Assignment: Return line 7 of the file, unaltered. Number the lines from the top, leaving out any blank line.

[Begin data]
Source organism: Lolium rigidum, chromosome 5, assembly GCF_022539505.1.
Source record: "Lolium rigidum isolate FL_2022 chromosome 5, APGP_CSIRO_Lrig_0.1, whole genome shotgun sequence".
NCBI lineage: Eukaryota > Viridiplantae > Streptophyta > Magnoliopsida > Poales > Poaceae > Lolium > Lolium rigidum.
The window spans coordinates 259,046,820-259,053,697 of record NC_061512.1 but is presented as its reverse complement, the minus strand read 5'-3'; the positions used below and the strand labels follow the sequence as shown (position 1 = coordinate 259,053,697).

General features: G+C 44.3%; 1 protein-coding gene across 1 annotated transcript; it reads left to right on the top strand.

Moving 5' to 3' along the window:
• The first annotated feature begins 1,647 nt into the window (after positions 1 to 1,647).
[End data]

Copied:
• The first annotated feature begins 1,647 nt into the window (after positions 1 to 1,647).